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Maca - Health benefits, uses and history


There is a lot of buzz around maca lately, and with good reason. Although maca has been consumed for thousands of years, it has only been gaining in popularity over the past decade. Maca is a type of vegetable that is native to Peru. It is a cruciferous vegetable, related to broccoli, cauliflower, cabbage and kale. The root is the part which is typically consumed.

It was used as both a food and a medicine by Ancient Peruvians, mainly as a medicine for fertility and sexual desire. Today we still recognize the increase in libido, but have also found maca to contain many other health benefits.

There are two types of maca you will commonly find – raw and gelatinized. Shanti Tea offers gelatinized maca at this time. Here is a bit more information on the two to help you decide which is best for you.

Raw Maca

To create raw maca, it must never be heated past 46°C. It is dried and then ground into a powder. This helps to preserve the full spectrum of nutrients that maca has to offer. However, raw maca is a starch and is difficult for most to digest. Some studies have indicated that raw maca can lead to toxicity if consumed in high doses. It is suggested that if you choose to consume raw maca, you ensure to consume no more than 1 tablespoon per day.

Gelatinized Maca

Gelatinized maca undergoes a bit more processing than raw. It is sun dried, boiled and then pressurized to remove starches. This process removes some of the nutrients that maca has to offer, but still retains many. The benefit of removing the starch is it makes maca easier to digest, and removes the concern of toxicity as a result of overconsumption. Because it is easier to digest, it also means that it is easier to absorb the many nutrients maca has to offer.

Health Benefits

There is still much to fully learn about maca, as studies are published we will be sure to update this page. The following is a list of the typical uses of maca.

1. Rich in Vitamins and Minerals

Maca contains many essential nutrients, vitamins, and minerals. The percentages below reflect the Recommended Daily Intake (RDI) for a 1 oz (28g) serving.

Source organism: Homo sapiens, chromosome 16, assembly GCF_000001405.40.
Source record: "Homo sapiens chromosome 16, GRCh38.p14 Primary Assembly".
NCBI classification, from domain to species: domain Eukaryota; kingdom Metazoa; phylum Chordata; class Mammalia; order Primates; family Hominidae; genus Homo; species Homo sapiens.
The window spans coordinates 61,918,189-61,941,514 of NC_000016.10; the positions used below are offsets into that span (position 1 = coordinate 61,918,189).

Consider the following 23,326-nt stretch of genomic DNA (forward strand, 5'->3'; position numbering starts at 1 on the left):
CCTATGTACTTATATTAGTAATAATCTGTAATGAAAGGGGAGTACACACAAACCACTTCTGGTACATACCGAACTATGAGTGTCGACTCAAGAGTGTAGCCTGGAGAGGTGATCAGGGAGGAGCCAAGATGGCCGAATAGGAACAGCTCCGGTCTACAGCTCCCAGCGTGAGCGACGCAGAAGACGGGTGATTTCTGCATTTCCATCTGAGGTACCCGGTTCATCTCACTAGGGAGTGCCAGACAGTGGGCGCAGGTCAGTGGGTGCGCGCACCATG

Note: There is approximately 3g of maca per teaspoon.

Fiber: 8%

Protein: 8%

Vitamin C: 133%

Calcium: 7%

Potassium: 16%

Vitamin B6: 16%

Manganese: 11%

Copper: 84%

Iron: 23%

It contains 20 amino acids, is a good source of protein and carbohydrates.

2. Energy

Maca has long been used to increase energy. It is rich in proteins, vitamins and minerals that help to contribute to a boost in endurance.

3. Rich in Antioxidants

Antioxidants are those helpful molecules that help to prevent or stop damage done by free radicals in our system (free radicals are caused by oxidants, hence, antioxidants). Plant-based foods typically contain antioxidants, some with higher levels than others.

4. Mood Booster

Maca has shown in some studies to help relieve anxiety and stress and symptoms of depression due to the presence of flavonoids.

5. Libido and Fertility

We have already briefly mentioned that maca was used to increase libido and fertility. There is little research to prove this, but it is still used in that capacity today. The studies that were done showed that maca helped to increase sperm count, sperm motility, women’s fertility and a boost in sexual drive in both men and women.

6. Immunity and General Health

Maca has been shown to improve general health and the immune system in some studies. It is also believed to help promote prostate health, in studies it helped to reduce the size of the prostate in animals, which could contribute to a decreased risk of prostate cancer.

It is also said that maca may improve skin health, supposedly helping to clear acne, decrease sensitivity to cold.

The vitamins and minerals present in maca help to support some of the health and immune system claims made.

Maca is an Adaptogen

Simply put, adaptogens help your body adapt to stress. Interestingly, adaptogens grow in harsh and stressful conditions, so it makes sense that they can help our bodies with stressors, whether chemical, physical or biological. Based on the above points, you may be able to see what makes maca an adaptogen. It helps the body combat actual stress and anxiety, provides a boost of energy, and is abundant in antioxidants, vitamins, minerals and protein.


What to do with Maca

There are many ways to incorporate maca into your daily routine. We recommend that if you are new to maca, you start with only one teaspoon per day, and gradually increase. Add maca to your smoothies, lattes, yogurt, oatmeal, salad dressing and more! Maca has a woodsy, nutty flavour that is also slightly sweet. It pairs best with creamy foods, and can be prepared in sweet or savoury dishes.


Maca for your business

Are you a business owner looking to add superfoods to your menu? There are many ways to cook with maca, or you could simply add a maca latte or maca matcha latte to your beverage offerings. Our team has many suggestions for food and beverage recipes, we would love to help you get started! Email to get started.